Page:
The Main Street 360, Part II

Joe Pronesti delivers two parts on size-up and building construction focusing on the “main street” commercial structure common throughout the country. The first part looked at what you encounter on the front. His second part covers the rear and our mindset when it comes to residential versus commercial structure fires.

The Main Street 360 Part I | Part II

The Rear

Ok, so now how do you quickly get eyes on the rear? This can be a tricky process that due to the size of the block can at times be neglected until additional resources arrive. I urge you however to get some type of reconnaissance as soon as you arrive most Main Streets were once the hub of shopping and living and may still be this means that they also probably have some type of rear alleyway or drive so goods could be delivered without interrupting daily activities.

The rear will also most likely give you an indication of what is going on if anything in the basement, most Main Street basements will have direct access in the rear; if your Main Street block is elevated on the A or front side your basement access will be of a “walk out style” likely on the Charlie or even more likely what will appear to be three floors in the front will be four in the rear counting the basement.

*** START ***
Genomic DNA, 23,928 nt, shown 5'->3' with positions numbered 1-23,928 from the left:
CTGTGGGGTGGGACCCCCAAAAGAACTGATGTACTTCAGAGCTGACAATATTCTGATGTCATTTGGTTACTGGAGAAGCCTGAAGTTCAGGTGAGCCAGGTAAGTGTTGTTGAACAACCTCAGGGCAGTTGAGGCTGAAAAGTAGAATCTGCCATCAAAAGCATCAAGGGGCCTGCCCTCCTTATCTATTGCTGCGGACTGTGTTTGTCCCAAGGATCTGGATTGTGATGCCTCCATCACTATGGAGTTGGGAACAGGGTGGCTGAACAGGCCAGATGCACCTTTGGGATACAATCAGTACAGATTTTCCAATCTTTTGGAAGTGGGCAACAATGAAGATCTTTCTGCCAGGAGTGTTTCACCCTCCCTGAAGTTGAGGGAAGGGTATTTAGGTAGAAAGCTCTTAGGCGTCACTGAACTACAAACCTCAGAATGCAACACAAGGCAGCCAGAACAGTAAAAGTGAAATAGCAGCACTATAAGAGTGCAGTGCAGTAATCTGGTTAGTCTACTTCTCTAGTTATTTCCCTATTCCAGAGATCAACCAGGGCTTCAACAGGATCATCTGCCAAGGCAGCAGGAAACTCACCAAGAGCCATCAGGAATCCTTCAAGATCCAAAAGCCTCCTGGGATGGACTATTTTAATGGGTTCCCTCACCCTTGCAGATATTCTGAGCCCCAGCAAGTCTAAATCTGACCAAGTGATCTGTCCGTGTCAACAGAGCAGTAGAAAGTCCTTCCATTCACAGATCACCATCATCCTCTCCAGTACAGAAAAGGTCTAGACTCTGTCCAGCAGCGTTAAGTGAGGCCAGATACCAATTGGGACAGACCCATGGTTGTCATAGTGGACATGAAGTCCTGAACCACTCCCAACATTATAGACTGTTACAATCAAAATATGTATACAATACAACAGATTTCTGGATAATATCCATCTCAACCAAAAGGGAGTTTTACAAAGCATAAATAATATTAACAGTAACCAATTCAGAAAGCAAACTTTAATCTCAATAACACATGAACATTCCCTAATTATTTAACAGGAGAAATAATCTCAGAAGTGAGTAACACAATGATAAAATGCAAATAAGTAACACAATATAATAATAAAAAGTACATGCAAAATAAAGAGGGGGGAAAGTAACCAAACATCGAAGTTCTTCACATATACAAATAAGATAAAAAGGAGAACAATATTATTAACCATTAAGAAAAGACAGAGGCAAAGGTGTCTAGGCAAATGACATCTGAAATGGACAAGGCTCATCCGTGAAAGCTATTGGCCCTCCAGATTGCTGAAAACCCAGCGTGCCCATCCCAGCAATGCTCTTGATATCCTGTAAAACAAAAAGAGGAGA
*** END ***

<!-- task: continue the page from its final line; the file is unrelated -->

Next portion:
Another important factor in getting eyes on the rear is the placement of fire escapes. Main Street structures with any type of upper floor occupancy will most likely have fire escapes and these must be included in your 360. Are occupants escaping? Do they need assistance? Are the fire escapes in good shape? All questions that need answered during your Main Street 360. (Photo 1)

Canopies, Awnings & Signs
On your 360 note the presence of heavy canopies, awnings, and large signs both on the building creating an eccentric load and on the roof. A mental note of these and their hazards needs to be added on your initial size up as they may not come into play immediately but as seen in the past, if the fire progresses these could injured of kill many firefighters in a collapse.

Residential vs. the Main Street 360

When training in incident command or in younger command officers in size up do we as a fire service differentiate how to do a 360 on a residential versus a commercial? If you do, great but in my experience I have seen the 360 lumped into one size fits all structure. Yes, we want to hit the same things as in fire location, obstacles, exposures, etc. but the main street 360 needs to focus on several items that are not found at your everyday residential fire event. (Photo 2)

No posts to display